The trademark capability of modern day smartphone sin undoubtedly the multi tasking features, which helps to bring the mobile devices one step closer to their older, more powerful computer relatives. This ability is brought into focus even more in the Google made Android operating system thanks to the clever software implementation and powerful hardware found inside Android running devices. Many people also use this feature without even being aware, as they tend to take it for granted in their devices. The simplest idea, of being able to stop in the middle of your e-mail to check out a web page or add a couple of tracks to the playlist, and then being able to simply return to the state you left your e-mail in is exactly the point of multitasking on a mobile device.
As always, the stock implementation of multitasking is not the best one available, or better said it is not the one that best suits your personal needs. To this goal, we have summed up in this article some advices along tips and trick that will help you improve your multitasking on your Android running device.
1. Using the Back button to return to the previous application.
All Android running devices out there come with the Back button, and for a good reason. While many of you have not used this button for multitasking, but rather for simply going back to the previous menu, you only need to press it once in some situations to change the app you are using. Most of you tend to press the home button and then open the application drawer in order to select another application, but this can be done with less of a hassle by using the simple back button.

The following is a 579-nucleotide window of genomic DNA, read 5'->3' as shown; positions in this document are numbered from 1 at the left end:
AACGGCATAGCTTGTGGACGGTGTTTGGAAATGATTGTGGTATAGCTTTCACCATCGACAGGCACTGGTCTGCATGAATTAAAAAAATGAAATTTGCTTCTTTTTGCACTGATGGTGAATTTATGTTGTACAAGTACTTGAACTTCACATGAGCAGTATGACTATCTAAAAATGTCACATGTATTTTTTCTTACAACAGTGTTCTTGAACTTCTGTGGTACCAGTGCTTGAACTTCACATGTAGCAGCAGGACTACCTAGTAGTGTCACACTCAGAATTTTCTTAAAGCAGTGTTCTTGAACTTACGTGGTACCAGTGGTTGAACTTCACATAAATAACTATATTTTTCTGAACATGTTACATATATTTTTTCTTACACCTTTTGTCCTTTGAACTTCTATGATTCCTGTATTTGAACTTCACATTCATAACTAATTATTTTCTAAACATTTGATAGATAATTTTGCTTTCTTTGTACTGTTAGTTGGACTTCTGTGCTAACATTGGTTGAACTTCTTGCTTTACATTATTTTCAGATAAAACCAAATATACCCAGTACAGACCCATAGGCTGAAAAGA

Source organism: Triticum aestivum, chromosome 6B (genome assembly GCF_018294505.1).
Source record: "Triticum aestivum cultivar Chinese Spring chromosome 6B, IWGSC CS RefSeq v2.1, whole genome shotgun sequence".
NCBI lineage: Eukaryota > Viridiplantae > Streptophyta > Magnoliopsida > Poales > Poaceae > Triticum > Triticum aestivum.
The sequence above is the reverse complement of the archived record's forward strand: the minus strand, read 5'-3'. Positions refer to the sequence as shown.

You only need to tap the back button in your current application in order to go to the previously used one. For example if you were using Twitter and you wend to check a Facebook notification you can simply press the back button to come back to Twitter after finishing your job in Facebook. This is possible thanks to the way Android handles multiple apps: it does not close them, but rather places them in the RAM memory in their current state so that they can be easily accessed again if needed.
Just keep in mind that if the app you are using has numerous menus or subpages, pressing the back will return you to the previous page of the app, and it may take a couple of more taps in order to get to the previously used app.
2. Creating shortcuts on your home screen.
All of the default Android launchers out there let you put shortcuts of your most used apps on your home screen, and I am sure that most of you have used this feature already, especially if you own a device with Sense or TouchWiz UI. You can also use this feature on this party launchers such as Launcher Pro or Go Launcher.